Cinema as a medium of expression has a powerful outreach to bring into public relief the telltale signs of not so old historical events, which are dumped under the carpet for political expediency, continuing to simmer unebbed though waiting for the spotlight to turn the focus and bring the narrative into public space. ‘The Kashmir Files’ is an example of one such blotch in our historical timeline, which was simmering, and it has now come out to the surface thanks to the initiative taken by Vivek Agnihotri, Anupam Kher, Pallavi Joshi and Zee Films.
‘The Kashmir Files’ is a stark, gory and a black depiction of the trauma that the Kashmiri Pandits went through when on one fine night on 19 January 1990 when unofficially but sternly they were advised to leave the valley! In some quarters and in some thought processes there are murmurs of dissent about the timing and rather the need for releasing such a film at all and odious comparisons have been drawn to justify the viewpoint! Fundamental difference lies in the fact that around 4-5 lakh people had to move out from their certainties that they grew around for generations to a precipice of uncertainties on which they continue to slip and yearn for moorings even after more than thirty years.
The need for depiction and telling of this story also lay in the fact that the sense of betrayal by near and dear ones became the binding element of all the migrants who were forced to leave Kashmir. Betrayal arising from a student who was studying at his guru’s place for years on end and one fine day started having roving eyes on the daughters who used to otherwise tie rakhi to him. The betrayal of bosom pals who led from front or connived from back to ensure that the so-called cleansing was implemented meticulously.
While the generation that had to leave immediately redirected its energies to pick the straws from the wind to set an abode. The subsequent generation that grew up without moorings and a sense of ennui that developed started articulating it through a public expression- it was there, as a literary expression for quite some time, and now the cinematic expression in the form of ‘The Kashmir Files’ should soothe some frayed nerves!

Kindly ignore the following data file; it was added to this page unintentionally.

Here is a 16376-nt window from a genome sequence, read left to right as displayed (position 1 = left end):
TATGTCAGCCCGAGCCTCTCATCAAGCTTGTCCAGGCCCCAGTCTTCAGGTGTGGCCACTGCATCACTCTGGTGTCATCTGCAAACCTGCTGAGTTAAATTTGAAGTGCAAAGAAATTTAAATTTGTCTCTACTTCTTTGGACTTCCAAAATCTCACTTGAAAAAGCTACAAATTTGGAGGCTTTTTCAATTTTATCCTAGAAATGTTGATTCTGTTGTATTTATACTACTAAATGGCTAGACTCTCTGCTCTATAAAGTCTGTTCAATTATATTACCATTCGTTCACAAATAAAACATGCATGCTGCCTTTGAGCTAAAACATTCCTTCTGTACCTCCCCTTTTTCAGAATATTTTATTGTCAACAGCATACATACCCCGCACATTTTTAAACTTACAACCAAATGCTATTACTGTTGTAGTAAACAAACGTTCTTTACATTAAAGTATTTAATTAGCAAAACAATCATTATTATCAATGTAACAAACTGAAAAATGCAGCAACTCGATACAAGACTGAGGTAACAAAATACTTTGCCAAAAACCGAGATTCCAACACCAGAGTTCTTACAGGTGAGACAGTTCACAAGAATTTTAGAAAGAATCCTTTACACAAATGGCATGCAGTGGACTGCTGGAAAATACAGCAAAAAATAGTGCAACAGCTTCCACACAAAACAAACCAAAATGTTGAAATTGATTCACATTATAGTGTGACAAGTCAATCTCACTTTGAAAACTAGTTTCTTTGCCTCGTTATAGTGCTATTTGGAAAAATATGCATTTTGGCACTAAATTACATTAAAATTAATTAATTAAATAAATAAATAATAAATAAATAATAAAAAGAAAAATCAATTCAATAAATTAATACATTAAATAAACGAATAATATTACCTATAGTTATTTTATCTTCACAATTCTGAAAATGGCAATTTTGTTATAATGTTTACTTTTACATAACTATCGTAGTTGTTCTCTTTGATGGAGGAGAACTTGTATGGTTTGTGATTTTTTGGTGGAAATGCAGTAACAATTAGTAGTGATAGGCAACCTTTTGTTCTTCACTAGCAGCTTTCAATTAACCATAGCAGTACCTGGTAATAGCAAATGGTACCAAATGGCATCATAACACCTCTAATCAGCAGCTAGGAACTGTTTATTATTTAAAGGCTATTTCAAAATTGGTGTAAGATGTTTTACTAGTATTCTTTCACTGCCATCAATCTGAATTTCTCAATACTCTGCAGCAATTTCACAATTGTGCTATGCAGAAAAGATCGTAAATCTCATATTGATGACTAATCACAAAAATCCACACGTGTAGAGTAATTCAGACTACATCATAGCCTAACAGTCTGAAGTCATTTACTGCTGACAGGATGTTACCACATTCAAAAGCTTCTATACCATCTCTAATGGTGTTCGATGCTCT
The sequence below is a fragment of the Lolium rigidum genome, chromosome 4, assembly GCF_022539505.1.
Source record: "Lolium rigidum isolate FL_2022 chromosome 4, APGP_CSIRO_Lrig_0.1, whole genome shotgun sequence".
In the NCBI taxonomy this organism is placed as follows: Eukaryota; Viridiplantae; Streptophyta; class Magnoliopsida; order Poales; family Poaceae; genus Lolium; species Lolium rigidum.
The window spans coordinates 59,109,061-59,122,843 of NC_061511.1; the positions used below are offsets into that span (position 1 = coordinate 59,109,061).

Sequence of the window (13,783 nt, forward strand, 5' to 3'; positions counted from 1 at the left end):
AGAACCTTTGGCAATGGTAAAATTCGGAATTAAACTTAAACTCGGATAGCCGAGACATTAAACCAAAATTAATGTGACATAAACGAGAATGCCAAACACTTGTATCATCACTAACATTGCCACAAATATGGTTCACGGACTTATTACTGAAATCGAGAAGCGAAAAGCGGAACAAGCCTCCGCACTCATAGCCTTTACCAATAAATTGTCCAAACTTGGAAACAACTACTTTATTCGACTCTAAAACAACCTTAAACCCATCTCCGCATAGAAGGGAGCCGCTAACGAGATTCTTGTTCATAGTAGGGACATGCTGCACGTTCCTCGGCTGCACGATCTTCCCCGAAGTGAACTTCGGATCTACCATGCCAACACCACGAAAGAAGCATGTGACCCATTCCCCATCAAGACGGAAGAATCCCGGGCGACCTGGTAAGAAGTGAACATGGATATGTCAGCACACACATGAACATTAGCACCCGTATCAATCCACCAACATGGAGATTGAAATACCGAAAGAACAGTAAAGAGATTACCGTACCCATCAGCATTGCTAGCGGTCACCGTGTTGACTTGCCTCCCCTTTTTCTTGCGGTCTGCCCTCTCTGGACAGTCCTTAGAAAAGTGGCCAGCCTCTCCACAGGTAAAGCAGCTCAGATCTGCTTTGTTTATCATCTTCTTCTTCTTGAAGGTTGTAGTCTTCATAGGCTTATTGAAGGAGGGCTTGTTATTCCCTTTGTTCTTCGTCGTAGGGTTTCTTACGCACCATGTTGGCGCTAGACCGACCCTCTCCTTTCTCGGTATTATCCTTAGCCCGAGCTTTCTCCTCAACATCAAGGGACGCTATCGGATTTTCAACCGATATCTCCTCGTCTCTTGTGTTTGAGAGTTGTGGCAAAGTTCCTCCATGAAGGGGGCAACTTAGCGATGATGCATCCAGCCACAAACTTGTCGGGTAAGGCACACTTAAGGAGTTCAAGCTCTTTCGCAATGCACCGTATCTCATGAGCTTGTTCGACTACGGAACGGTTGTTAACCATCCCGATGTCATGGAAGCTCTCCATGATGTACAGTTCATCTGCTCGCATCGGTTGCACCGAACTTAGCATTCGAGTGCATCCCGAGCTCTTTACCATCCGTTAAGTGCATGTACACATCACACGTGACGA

The so-called voices who are not happy about the narrative of ‘The Kashmir Files’ forget about the fact that even after 75 years of Independence, partition still continues to be studied and expressed in as diverse forms and formats as one can imagine, and the outreach of such expression is able to turn a leaf that soothes. ‘Tamas’ is one such example whose impact even a Bhism Sahni may not have fathomed when he wrote the book and when it was telecast as a serial. Visual representation does trigger images of association or yank from the past combined with the memories associated with it.
‘The Kashmir Files’ is different, as it has presented the narrative from the perspective of migrants and not from the circumstantial vituperations, a template used in earlier films dwelling on the rise of militancy in Kashmir, which supposedly forced the youth of the valley to pick up arms, as has been the case in films like ‘Hyder’. Be it a ‘Hyder’ or a ‘Shikara’ they did not deal into the politics of it but ‘The Kashmir Files’ comments also on the politics behind the exodus.
Why now? Another question is circulating post release of ‘The Kashmir Files’. Well, the simple answer to that is if one of the second-generation survivors of the holocaust- Steven Spielberg could make a ‘Schindler’s List’ after 50 years of the holocaust, then same template has been utilized in making of the ‘The Kashmir Files’ as well! As has been written above, the first generation post-banishment was struggling to meet the ends, and with a semblance of reality for the second generation, the reliving of the past comes to live.
One has to relive the trauma as an expression, an expression that is a shared manifestation- a collective moment of catharsis. Most potent form of this manifestation is through a cinematic exposition as it has been done in the ‘The Kashmir Files’.
From marketing perspective, ‘The Kashmir Files’ is an outlier in recent times as marketing of the film has been through word-of-mouth publicity. Probably the producers did not burn any cash, but they did have a good product at their disposal, and they chose the alternate and they created the buzz around the product and subsequently fans of cinema picked it up and lapped it up.
Before the release of ‘The Kashmir Files’, the old model of film marketing had been given a burial under the razzmatazz of event managements and other marketing appendages. ‘The Kashmir Files’ has given a new lease of life to the old form of marketing a film by directly approaching the aficionados rather than relying on a marketing apparatus to place the product. An organic link between the producer and the consumer. One only hopes that ‘The Kashmir Files’ would inspire more such events of our historical edifice, which are talked about in hushed tones, but could see the light of the day fired by passion of an individual about the cause and the fire in the belly to tell the truth to the world!